Henry Holt accepts unsolicited manuscripts. The Henry Holt editors rotate each week to read unsolicited manuscripts. They only respond to submissions (both art & manuscripts) if they are interested.
Saturday, September 26, 2009
Kristin O'Donnell Tubb is the author of Autumn Winifred Oliver Does Things Different (Delacorte 2008) and the upcoming Selling Hope (Feiwel & Friends 2010). Please visit her website (www.kristintubb.com) or her blog (www.kristintubb.blogspot.com).
Rae Ann Parker is looking for representation for her latest middle grade novel, The Devil's Backbone. Please visit her blog at www.raeannparker.blogspot.com
Amanda K. Morgan lives in Nashville, TN. Visit her online at http://amandaKmorgan.com or http://mandymorgan.livejournal.com
Ms. Klein discussed five books she has worked on, and what she’d like writers to learn from them:
1. Timothy and the Strong Pajamas – Viviane Schwarz. Timothy has pajamas that make him super-strong, but what happens when they rip? The pictures and text work together to tell the story. The vast majority should be in the images, like a silent film. It should also touch on a common childhood emotion. This book touches on a child’s desire for strength. Great children’s books model a way for children to deal with their emotions.
Exercise: What are some key childhood emotions when you are 6? 10? 15?
2. The Light of the World – Katherine Patterson. The key here is to speak the child’s language.
Exercise: How would you describe the Office of the President? The concept of love?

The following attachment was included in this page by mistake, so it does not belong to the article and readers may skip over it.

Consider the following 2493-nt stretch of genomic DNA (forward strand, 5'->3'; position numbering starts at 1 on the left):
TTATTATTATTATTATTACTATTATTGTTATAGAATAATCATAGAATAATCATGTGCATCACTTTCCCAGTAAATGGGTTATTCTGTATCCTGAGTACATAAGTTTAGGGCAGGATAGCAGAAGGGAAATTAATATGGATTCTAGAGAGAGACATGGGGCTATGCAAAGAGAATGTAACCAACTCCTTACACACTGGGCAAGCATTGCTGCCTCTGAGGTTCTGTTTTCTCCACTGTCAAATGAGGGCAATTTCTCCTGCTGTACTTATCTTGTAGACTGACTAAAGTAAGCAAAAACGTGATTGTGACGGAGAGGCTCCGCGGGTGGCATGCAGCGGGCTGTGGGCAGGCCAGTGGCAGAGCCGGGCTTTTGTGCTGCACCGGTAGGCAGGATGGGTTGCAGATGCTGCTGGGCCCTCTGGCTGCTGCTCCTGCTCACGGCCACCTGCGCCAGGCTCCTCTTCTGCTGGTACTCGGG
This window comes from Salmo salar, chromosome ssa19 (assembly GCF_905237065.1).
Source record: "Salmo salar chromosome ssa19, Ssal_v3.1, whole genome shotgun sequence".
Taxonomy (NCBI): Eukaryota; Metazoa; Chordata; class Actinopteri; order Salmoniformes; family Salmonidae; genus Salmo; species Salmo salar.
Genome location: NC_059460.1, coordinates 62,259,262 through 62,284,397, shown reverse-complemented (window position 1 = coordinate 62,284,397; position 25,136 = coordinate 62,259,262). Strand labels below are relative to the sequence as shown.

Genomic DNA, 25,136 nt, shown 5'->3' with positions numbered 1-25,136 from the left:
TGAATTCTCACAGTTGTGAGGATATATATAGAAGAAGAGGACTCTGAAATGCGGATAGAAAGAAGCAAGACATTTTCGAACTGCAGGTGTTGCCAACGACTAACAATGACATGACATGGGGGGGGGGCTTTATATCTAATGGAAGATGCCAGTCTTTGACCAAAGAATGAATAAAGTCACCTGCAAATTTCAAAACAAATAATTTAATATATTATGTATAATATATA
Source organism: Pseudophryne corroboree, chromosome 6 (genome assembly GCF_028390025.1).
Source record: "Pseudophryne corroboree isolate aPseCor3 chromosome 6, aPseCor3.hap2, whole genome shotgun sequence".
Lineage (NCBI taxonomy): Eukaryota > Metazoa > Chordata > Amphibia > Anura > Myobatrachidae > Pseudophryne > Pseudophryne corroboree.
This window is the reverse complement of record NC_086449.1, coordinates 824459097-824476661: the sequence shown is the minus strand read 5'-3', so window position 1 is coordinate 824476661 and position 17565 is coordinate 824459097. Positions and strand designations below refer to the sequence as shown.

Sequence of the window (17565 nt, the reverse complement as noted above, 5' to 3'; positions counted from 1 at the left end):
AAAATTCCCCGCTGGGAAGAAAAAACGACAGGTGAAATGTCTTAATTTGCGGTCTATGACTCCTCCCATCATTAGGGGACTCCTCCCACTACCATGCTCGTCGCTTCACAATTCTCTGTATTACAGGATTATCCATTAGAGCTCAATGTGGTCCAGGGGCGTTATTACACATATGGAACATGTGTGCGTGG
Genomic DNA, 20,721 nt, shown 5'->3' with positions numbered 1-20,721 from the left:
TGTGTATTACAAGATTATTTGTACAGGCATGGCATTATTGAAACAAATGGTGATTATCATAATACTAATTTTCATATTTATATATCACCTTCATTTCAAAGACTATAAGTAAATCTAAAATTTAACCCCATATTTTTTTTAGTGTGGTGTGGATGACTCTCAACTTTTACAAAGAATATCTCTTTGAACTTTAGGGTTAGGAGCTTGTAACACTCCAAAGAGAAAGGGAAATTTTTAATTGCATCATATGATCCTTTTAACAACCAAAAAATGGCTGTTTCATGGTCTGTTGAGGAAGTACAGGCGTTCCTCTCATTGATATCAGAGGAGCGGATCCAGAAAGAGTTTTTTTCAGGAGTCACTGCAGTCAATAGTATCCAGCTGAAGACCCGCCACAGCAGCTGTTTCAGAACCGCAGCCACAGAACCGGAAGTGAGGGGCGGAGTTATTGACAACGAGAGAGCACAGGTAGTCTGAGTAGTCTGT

3. Millicent Min, Girl Genius – Lisa Yee. This book came to A.A. Levine through SCBWI. Began as a manuscript written entirely in emails. Great first line: very specific, contains conflict, and it’s funny. A great children’s book has believable characters you can sympathize with.
Exercise: Do a character study.
4. The Harry Potter Series – J.K. Rowling. Harry’s narrative voice is unique. Excellent showing (not telling) details. We experience what Harry experiences. Be alert to the word “felt.” Good fiction “mainlines emotion.” In reality, both showing and telling have their place in fiction. Think topic sentences.
Exercise: Rewrite the following: “Zombies walked up West End Avenue. Susie felt terrified. William was hyper.”
5. A Curse Dark as Gold – Elizabeth Bunce. A good example of character change/growth. Ms. Bunce has both an internal and external plot, weaved together. Don’t teach lessons.
Exercise: Use a triangle to map out your story – your story gets bigger and bigger and bigger to the climax, the breaking point.
Use exercises such as these to make your story stronger!